Hutchinson shaped by his family, including a WWII veteran



In this photo provided by Melissa Hutchinson, Aidan Hutchinson is held by his great-grandfather, Joseph Bernardi. Hutchinson is an impressive reflection of his parents, and his first names honor a great-grandfather, who was part of the World War II jungle fighting unit known as Merrill’s Marauders. Jacksonville is expected to select Hutchinson with the No. 1 pick in the NFL Draft on Thursday night, April 28. (Melissa Hutchinson via AP)


Aidan Joseph Bernardi Hutchinson is an impressive reflection of his parents and his first names honor a great-grandfather who was part of the WWII jungle fighting unit known as ‘Merrill’s Marauders’.

Jacksonville is expected to select Hutchinson, who appears to be the total package as a player and a person, with the No. 1 pick in the NFL Draft next Thursday.

It’s easy to see why the Jaguars would want him after seeing what Hutchinson did last year at Michigan, where he set a single-season school record with 14 sacks.

Scouts who sought to learn more about his background found that Chris and Melissa raised a well-rounded son, uniquely shaped by a close-knit family that includes two older sisters, Mia and Aria.

Few, however, seem to know that Hutchinson can trace his lineage to the late Joseph Bernardi, an Army Ranger who was part of a secret mission in 1944 that began with 2,000 American soldiers behind enemy lines in Japanese-occupied Burma and ended with about 200 Americans. survivor.

Bernardi fought starvation, disease, and enemy troops while traveling approximately 1,000 miles to capture a Japanese-held airfield and was posthumously awarded the Congressional Gold Medal.

“He was one of the few who made it out alive,” Hutchison said in an interview with The Associated Press. “And that’s just a crazy story.”

Hutchinson wore his great-grandfather’s dog tag against Ohio State in his freshman year, but was afraid of losing it and did not wear them in a game again. His mother, meanwhile, had her grandfather’s dog tag with her at every Michigan game for the past three seasons.

Bernardi, born in Medeglia, Switzerland, died 15 years ago at the age of 84.

At the time, Hutchinson dreamed of playing Michigan like his father did as Captain and Big Ten Defensive Lineman of the Year in 1992 after tying a then-record 11 sacks.

Hutchinson’s mother, Melissa, a fine art photographer and former model, cherishes the images she made of her young son wearing Chris’ battered corn wing helmet and a child-sized jersey with the number 97, his father’s and his future number with the Wolverines.

Aidan Hutchinson, however, wasn’t allowed to play football until he was in seventh grade.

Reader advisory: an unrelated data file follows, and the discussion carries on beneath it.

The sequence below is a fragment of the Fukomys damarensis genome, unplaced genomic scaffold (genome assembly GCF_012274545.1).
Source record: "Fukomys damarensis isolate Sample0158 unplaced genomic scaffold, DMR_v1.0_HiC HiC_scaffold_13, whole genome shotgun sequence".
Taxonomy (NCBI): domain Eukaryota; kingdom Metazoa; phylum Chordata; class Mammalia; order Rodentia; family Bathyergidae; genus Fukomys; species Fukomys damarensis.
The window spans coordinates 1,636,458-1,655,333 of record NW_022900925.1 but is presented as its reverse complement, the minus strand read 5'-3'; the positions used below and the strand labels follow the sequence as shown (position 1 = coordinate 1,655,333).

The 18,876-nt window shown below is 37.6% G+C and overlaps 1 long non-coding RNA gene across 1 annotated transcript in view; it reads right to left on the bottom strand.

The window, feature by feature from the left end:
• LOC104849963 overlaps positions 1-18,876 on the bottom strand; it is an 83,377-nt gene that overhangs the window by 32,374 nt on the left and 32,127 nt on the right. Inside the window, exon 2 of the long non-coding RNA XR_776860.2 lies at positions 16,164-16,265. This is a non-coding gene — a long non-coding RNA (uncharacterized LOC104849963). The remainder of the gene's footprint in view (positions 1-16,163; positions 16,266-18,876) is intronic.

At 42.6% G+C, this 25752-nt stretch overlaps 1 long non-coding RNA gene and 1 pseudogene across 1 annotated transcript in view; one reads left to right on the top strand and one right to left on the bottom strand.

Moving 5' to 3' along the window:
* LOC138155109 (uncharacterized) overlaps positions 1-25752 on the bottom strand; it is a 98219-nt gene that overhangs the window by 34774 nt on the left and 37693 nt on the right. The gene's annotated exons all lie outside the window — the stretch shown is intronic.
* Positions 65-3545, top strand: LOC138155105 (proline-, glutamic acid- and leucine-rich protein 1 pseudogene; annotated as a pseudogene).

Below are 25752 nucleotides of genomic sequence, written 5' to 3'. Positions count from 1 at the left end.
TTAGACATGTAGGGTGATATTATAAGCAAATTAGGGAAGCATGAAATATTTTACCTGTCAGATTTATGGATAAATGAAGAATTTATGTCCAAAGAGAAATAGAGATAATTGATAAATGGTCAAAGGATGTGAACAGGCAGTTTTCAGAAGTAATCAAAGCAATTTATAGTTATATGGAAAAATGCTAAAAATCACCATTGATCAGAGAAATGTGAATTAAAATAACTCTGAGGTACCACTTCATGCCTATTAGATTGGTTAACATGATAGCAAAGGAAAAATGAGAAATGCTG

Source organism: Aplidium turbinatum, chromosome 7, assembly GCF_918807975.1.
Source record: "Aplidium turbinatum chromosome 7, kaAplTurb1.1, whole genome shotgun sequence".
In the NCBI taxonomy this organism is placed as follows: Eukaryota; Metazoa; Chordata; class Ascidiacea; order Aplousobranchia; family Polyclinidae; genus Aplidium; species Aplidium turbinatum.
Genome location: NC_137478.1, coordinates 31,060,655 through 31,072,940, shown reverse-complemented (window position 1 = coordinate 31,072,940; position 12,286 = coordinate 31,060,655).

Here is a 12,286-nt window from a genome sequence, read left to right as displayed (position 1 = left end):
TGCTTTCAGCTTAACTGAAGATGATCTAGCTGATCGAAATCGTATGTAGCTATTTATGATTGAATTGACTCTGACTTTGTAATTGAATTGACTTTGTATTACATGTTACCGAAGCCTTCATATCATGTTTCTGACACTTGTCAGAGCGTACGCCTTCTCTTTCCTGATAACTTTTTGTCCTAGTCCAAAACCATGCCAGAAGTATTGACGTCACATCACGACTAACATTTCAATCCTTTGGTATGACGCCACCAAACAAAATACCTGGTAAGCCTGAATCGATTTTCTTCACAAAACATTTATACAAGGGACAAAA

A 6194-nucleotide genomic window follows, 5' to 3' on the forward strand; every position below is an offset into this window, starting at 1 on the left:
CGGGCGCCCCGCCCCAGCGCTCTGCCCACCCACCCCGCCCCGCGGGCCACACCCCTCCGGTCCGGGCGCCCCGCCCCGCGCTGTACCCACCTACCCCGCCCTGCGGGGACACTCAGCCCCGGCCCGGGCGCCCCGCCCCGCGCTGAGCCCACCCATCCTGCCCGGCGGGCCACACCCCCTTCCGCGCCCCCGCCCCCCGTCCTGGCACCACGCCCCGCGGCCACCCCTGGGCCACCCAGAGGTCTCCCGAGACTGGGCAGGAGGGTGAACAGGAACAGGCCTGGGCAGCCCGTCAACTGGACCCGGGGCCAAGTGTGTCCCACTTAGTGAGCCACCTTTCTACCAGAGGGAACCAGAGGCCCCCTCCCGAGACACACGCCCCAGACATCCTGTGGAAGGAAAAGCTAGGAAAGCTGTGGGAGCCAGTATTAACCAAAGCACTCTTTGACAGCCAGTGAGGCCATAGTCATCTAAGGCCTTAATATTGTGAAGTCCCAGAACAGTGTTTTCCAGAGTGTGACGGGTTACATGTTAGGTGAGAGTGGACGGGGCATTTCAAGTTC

Like many children, he played soccer and flag football. Unlike many future NFL players, he taught himself to play the ukulele and spent two years as a competitive dancer.

In fifth and sixth grade, he joined his sisters to train in a studio about six days a week and competed in contemporary dance competitions.

“It was normal for us because the three of us invented dances and musicals and performed them for our parents at home,” said Mia Hutchinson, a photographer who manages her brother’s social media accounts. and create content for him.

“When Aidan started playing football in seventh grade, he was locked into his football dreams. To see him on the verge of realizing his dream is the most beautiful thing.”

Hutchinson’s dream hit a snag in the pandemic-shortened, two-win 2020 season when his right ankle broke early in Game 3 against Indiana.

Melissa Hutchinson is convinced the injury was a blessing.

“Breaking his ankle took him out of the negative experience that year and into a healing environment at home,” she said. What he did with his mind was crazy visualizing full mobility in his ankle, being in NFL games and so much more.”

To rebound from his injury and prepare for his senior seasons, a relentless strength and conditioning program propelled Hutchinson into the best shape of his life.

It paid off for him and for Michigan.

Hutchinson capped off a productive season with a spectacular three-sack performance against Ohio State to help end an eight-game losing streak in the rivalry. The Heisman Trophy runner-up led the Wolverines to their first Big Ten title since 2004 and to the college football playoffs for the first time.

“Some of my former[teammates]were like, ‘He looks like you, only 4 inches taller,'” Chris Hutchinson recalled. “We started watching my old movie and I could see what they were talking about with the way he walks, how he stands. All these little ways, you don’t really appreciate it being you, but you have explicitly passed on to your son.

“The way he mentally attacks things and mentally prepares is totally on my wife’s side. To his credit, he absorbed those things.”

The next stage of Hutchinson’s life in the league will likely be his biggest, yet he knows relying on his family is a source of comfort in chaos.

“With my parents, they’ve been my support system since day one and having them behind my back is so beneficial to me and my entire career,” Hutchinson told the AP. “I know this transition is going to be tough for the NFL. But having them, my sisters and my parents, I know they have my best interests at heart.


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